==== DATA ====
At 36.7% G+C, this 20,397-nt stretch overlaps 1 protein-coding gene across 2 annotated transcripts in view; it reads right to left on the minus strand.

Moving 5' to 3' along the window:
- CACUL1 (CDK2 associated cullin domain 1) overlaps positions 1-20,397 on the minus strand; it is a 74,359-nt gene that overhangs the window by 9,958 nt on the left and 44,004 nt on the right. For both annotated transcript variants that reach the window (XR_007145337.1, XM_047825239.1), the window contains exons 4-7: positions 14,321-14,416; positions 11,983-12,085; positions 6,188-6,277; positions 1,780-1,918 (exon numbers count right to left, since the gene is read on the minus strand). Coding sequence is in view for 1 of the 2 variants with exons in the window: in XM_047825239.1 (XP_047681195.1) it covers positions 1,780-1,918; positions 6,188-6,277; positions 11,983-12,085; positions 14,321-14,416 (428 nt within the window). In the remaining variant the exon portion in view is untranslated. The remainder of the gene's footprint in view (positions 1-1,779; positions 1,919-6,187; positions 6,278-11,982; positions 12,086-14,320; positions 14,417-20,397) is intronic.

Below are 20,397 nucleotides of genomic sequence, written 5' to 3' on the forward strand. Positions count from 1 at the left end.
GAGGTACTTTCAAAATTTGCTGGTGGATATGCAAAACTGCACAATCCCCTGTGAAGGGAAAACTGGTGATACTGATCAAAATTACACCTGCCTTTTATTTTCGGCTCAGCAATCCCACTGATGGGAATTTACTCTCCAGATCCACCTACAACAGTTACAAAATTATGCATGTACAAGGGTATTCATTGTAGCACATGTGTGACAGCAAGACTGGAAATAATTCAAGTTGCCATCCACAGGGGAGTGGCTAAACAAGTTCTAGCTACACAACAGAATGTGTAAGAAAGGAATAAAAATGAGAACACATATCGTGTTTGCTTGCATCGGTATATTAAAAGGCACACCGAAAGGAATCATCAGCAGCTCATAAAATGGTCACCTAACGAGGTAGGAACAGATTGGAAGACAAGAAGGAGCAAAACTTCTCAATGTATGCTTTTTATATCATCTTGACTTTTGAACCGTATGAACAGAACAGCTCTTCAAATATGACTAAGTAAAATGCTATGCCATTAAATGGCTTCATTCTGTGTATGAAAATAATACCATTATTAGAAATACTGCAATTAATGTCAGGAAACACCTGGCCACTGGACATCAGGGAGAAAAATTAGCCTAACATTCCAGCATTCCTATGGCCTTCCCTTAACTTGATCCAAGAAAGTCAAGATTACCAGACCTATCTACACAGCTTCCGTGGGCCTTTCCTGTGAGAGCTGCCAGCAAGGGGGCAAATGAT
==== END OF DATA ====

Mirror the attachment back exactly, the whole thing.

At 36.7% G+C, this 20,397-nt stretch overlaps 1 protein-coding gene across 2 annotated transcripts in view; it reads right to left on the minus strand.

Moving 5' to 3' along the window:
- CACUL1 (CDK2 associated cullin domain 1) overlaps positions 1-20,397 on the minus strand; it is a 74,359-nt gene that overhangs the window by 9,958 nt on the left and 44,004 nt on the right. For both annotated transcript variants that reach the window (XR_007145337.1, XM_047825239.1), the window contains exons 4-7: positions 14,321-14,416; positions 11,983-12,085; positions 6,188-6,277; positions 1,780-1,918 (exon numbers count right to left, since the gene is read on the minus strand). Coding sequence is in view for 1 of the 2 variants with exons in the window: in XM_047825239.1 (XP_047681195.1) it covers positions 1,780-1,918; positions 6,188-6,277; positions 11,983-12,085; positions 14,321-14,416 (428 nt within the window). In the remaining variant the exon portion in view is untranslated. The remainder of the gene's footprint in view (positions 1-1,779; positions 1,919-6,187; positions 6,278-11,982; positions 12,086-14,320; positions 14,417-20,397) is intronic.

Below are 20,397 nucleotides of genomic sequence, written 5' to 3' on the forward strand. Positions count from 1 at the left end.
GAGGTACTTTCAAAATTTGCTGGTGGATATGCAAAACTGCACAATCCCCTGTGAAGGGAAAACTGGTGATACTGATCAAAATTACACCTGCCTTTTATTTTCGGCTCAGCAATCCCACTGATGGGAATTTACTCTCCAGATCCACCTACAACAGTTACAAAATTATGCATGTACAAGGGTATTCATTGTAGCACATGTGTGACAGCAAGACTGGAAATAATTCAAGTTGCCATCCACAGGGGAGTGGCTAAACAAGTTCTAGCTACACAACAGAATGTGTAAGAAAGGAATAAAAATGAGAACACATATCGTGTTTGCTTGCATCGGTATATTAAAAGGCACACCGAAAGGAATCATCAGCAGCTCATAAAATGGTCACCTAACGAGGTAGGAACAGATTGGAAGACAAGAAGGAGCAAAACTTCTCAATGTATGCTTTTTATATCATCTTGACTTTTGAACCGTATGAACAGAACAGCTCTTCAAATATGACTAAGTAAAATGCTATGCCATTAAATGGCTTCATTCTGTGTATGAAAATAATACCATTATTAGAAATACTGCAATTAATGTCAGGAAACACCTGGCCACTGGACATCAGGGAGAAAAATTAGCCTAACATTCCAGCATTCCTATGGCCTTCCCTTAACTTGATCCAAGAAAGTCAAGATTACCAGACCTATCTACACAGCTTCCGTGGGCCTTTCCTGTGAGAGCTGCCAGCAAGGGGGCAAATGAT